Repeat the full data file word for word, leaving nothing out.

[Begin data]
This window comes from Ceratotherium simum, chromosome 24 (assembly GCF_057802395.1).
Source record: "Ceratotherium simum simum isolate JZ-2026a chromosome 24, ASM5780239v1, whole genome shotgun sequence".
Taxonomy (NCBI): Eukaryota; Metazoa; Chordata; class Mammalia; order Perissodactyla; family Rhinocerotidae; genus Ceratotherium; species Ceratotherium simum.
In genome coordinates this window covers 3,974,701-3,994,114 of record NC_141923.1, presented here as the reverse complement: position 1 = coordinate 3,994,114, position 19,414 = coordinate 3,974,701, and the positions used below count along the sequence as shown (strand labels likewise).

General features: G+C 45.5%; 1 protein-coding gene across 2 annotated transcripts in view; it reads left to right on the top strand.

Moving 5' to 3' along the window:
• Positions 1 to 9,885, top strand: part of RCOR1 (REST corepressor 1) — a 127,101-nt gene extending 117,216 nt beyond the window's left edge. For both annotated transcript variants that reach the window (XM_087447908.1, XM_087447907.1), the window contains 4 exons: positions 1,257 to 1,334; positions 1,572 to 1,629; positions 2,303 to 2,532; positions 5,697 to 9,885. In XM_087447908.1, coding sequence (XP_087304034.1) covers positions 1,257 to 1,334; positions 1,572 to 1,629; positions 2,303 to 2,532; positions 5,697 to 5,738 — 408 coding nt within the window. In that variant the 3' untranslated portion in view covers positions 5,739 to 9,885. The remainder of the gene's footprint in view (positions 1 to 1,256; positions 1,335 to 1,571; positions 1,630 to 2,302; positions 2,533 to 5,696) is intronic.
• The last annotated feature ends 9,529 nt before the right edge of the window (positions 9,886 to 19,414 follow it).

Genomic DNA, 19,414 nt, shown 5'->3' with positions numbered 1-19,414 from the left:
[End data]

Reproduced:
This window comes from Ceratotherium simum, chromosome 24 (assembly GCF_057802395.1).
Source record: "Ceratotherium simum simum isolate JZ-2026a chromosome 24, ASM5780239v1, whole genome shotgun sequence".
Taxonomy (NCBI): Eukaryota; Metazoa; Chordata; class Mammalia; order Perissodactyla; family Rhinocerotidae; genus Ceratotherium; species Ceratotherium simum.
In genome coordinates this window covers 3,974,701-3,994,114 of record NC_141923.1, presented here as the reverse complement: position 1 = coordinate 3,994,114, position 19,414 = coordinate 3,974,701, and the positions used below count along the sequence as shown (strand labels likewise).

General features: G+C 45.5%; 1 protein-coding gene across 2 annotated transcripts in view; it reads left to right on the top strand.

Moving 5' to 3' along the window:
• Positions 1 to 9,885, top strand: part of RCOR1 (REST corepressor 1) — a 127,101-nt gene extending 117,216 nt beyond the window's left edge. For both annotated transcript variants that reach the window (XM_087447908.1, XM_087447907.1), the window contains 4 exons: positions 1,257 to 1,334; positions 1,572 to 1,629; positions 2,303 to 2,532; positions 5,697 to 9,885. In XM_087447908.1, coding sequence (XP_087304034.1) covers positions 1,257 to 1,334; positions 1,572 to 1,629; positions 2,303 to 2,532; positions 5,697 to 5,738 — 408 coding nt within the window. In that variant the 3' untranslated portion in view covers positions 5,739 to 9,885. The remainder of the gene's footprint in view (positions 1 to 1,256; positions 1,335 to 1,571; positions 1,630 to 2,302; positions 2,533 to 5,696) is intronic.
• The last annotated feature ends 9,529 nt before the right edge of the window (positions 9,886 to 19,414 follow it).

Genomic DNA, 19,414 nt, shown 5'->3' with positions numbered 1-19,414 from the left: